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I have read in some python tutorials that it's better to use spaces than tabs.

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closed as primarily opinion-based by Wooble, DarkAjax, David, Mark Rotteveel, Marcin Sep 23 '13 at 15:03

Many good questions generate some degree of opinion based on expert experience, but answers to this question will tend to be almost entirely based on opinions, rather than facts, references, or specific expertise.If this question can be reworded to fit the rules in the help center, please edit the question.

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related: stackoverflow.com/questions/119562/… –  Wooble Sep 23 '13 at 15:01
    
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Why was this question closed as "primarily opinion-based" instead of as a duplicate? From the on hold explanation - "... answers to this question will tend to be almost entirely based on opinions, rather than facts, references, or specific expertise." In fact, the correct answers are based on specific facts and references - PEP8. Maybe I think about these things a little more because I just recently got close vote rights, but don't be so quick to pick the closure reason everyone else is picking, just because everyone else is picking it. –  MattDMo Sep 23 '13 at 16:36

4 Answers 4

up vote 3 down vote accepted

Because it's the community standard.

Guido Van Rossum actually preferr{s,ed} tabs, but the community as a whole prefers spaces. If you want to share code, standards are especially helpful.

That's it. There are advantages to both spaces and tabs, but sticking to the standard tends to outweigh both.

Some advantages of spaces:

  • Spaces are less often mangled by badly-designed software
  • Some align code in ways that no longer work when you use tabs
  • The indentation is more consistent if you move code between editors that have different tabstops

etc.

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I've seen people say that he prefers tabs in lots of places, but not ever any link to any source… –  kyrias Jun 30 at 8:20
    
@kyrias Although I haven't kept a source, and memory can be faulty, I will say that this is a first-hand account. I did read Guido say this somewhere in the archives, as far as I can recall. Sorry that I don't have an actual source. –  Veedrac Jun 30 at 19:40
    
@kyrias FWIW, there are twice as many tabs in the Python 1.5 source as there are four-space indents. –  Veedrac Jun 30 at 19:47

Because python is whitespace sensitive - if a line has four spaces and the next has one tab, python will NOT see them as being indented the same, giving you either compile errors, or even worse, code that executes in a way that you don't want. Because they look the same to you, you will not be able to tell the difference easily.

So set your editor to not use tabs, so that you can trust your eyes.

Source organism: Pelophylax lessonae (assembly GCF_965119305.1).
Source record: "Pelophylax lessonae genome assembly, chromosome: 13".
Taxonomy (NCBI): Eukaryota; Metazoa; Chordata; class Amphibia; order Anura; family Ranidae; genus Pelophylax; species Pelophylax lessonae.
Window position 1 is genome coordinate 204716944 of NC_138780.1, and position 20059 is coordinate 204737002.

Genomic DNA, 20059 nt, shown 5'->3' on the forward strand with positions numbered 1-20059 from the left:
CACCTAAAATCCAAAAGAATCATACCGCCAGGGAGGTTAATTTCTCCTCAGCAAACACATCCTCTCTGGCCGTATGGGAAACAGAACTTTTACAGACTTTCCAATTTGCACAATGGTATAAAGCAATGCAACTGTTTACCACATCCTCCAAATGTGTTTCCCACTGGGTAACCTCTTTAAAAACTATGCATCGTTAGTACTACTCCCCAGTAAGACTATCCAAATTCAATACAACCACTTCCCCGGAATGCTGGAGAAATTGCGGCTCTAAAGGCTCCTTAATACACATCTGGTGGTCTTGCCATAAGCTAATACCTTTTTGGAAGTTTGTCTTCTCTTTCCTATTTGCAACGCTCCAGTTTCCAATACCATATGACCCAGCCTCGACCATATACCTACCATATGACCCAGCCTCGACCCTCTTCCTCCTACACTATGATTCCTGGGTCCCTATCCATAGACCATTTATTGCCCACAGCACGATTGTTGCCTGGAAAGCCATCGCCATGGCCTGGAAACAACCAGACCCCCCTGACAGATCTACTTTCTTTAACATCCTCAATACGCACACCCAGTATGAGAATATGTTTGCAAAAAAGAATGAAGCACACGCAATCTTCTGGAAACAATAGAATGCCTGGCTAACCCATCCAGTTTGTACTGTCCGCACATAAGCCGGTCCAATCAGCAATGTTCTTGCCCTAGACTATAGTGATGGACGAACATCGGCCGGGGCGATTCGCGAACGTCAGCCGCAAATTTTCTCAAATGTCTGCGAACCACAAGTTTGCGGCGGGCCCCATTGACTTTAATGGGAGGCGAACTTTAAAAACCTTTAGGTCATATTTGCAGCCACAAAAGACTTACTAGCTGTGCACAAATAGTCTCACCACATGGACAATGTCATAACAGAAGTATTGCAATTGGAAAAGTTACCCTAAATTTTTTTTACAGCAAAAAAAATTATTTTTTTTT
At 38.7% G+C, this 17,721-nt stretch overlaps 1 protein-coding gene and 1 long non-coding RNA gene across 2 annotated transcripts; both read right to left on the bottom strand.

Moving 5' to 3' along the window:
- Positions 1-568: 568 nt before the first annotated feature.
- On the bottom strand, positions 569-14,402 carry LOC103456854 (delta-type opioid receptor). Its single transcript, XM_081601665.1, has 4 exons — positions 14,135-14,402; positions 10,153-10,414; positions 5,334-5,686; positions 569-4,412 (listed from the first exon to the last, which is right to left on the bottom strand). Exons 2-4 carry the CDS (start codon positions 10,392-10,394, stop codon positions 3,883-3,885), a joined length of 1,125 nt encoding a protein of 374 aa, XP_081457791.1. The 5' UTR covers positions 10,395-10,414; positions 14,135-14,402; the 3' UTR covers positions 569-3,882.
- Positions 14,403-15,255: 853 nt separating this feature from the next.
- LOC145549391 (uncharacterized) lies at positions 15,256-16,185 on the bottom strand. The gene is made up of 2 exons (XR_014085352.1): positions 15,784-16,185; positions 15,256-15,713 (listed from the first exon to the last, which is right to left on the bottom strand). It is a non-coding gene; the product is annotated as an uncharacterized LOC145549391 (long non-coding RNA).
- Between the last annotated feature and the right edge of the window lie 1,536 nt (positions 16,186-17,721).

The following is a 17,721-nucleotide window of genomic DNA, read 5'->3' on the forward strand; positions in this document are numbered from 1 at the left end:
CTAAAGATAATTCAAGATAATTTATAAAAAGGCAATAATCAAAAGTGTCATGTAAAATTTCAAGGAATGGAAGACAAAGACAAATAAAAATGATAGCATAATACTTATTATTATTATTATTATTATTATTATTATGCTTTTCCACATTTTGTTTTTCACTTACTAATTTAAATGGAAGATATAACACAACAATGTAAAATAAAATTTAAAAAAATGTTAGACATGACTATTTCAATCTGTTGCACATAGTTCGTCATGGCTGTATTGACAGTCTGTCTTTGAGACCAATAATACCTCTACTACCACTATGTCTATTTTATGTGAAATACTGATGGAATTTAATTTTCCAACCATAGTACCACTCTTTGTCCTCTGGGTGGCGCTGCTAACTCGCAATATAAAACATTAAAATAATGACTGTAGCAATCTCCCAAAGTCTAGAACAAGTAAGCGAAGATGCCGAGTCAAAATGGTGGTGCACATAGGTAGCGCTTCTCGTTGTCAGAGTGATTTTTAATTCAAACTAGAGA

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Switch "tabs" and "spaces" and the same argument applies. This doesn't make much sense, especially if you have a good editor. –  Veedrac Sep 23 '13 at 15:06
    
It's embarrassing how this answer has 4 upvotes when its completely wrong and every other answer has 0 or -1 scores when they're completely right. –  Shashank Sep 23 '13 at 15:10
    
This answer is in fact correct. Python sees tabs as equivalent to 8 spaces. So if you have tab stops set to 4 in your editor, such that the line indented 4 spaces and the line indented 1 tab look like they line up, they do not line up as far as Python is concerned. –  kindall Sep 23 '13 at 15:21
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@kindall read Veedrac's comment. "Switch tabs to spaces and the same argument applies", but the thing is we follow PEP8 style guidelines. That is why we use 4 spaces instead of all tabs. I was not suggesting using a mixture of tabs and spaces at all. I was only saying that this doesn't explain why it's recommended to use 4 spaces over 1 tab. (The only explanation for that is PEP8/uniformity with Python's style guidelines) –  Shashank Sep 23 '13 at 15:30

It's part of the PEP 008 style guidelines.

http://legacy.python.org/dev/peps/pep-0008/#tabs-or-spaces

And I will make a direct quote to answer your question.

One of Guido's key insights is that code is read much more often than it is 
written. The guidelines provided here are intended to improve the readability of 
code and make it consistent across the wide spectrum of Python code. As PEP 20 
says, "Readability counts".
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I'd really love it if whoever downvoted me would care to explain what's wrong with this answer. –  Shashank Sep 23 '13 at 15:05

Uniformness.

Also, tabs can be multiple lengths (visually) whereas a space is always a space.

Check out PEP8 for more info about Python Style.

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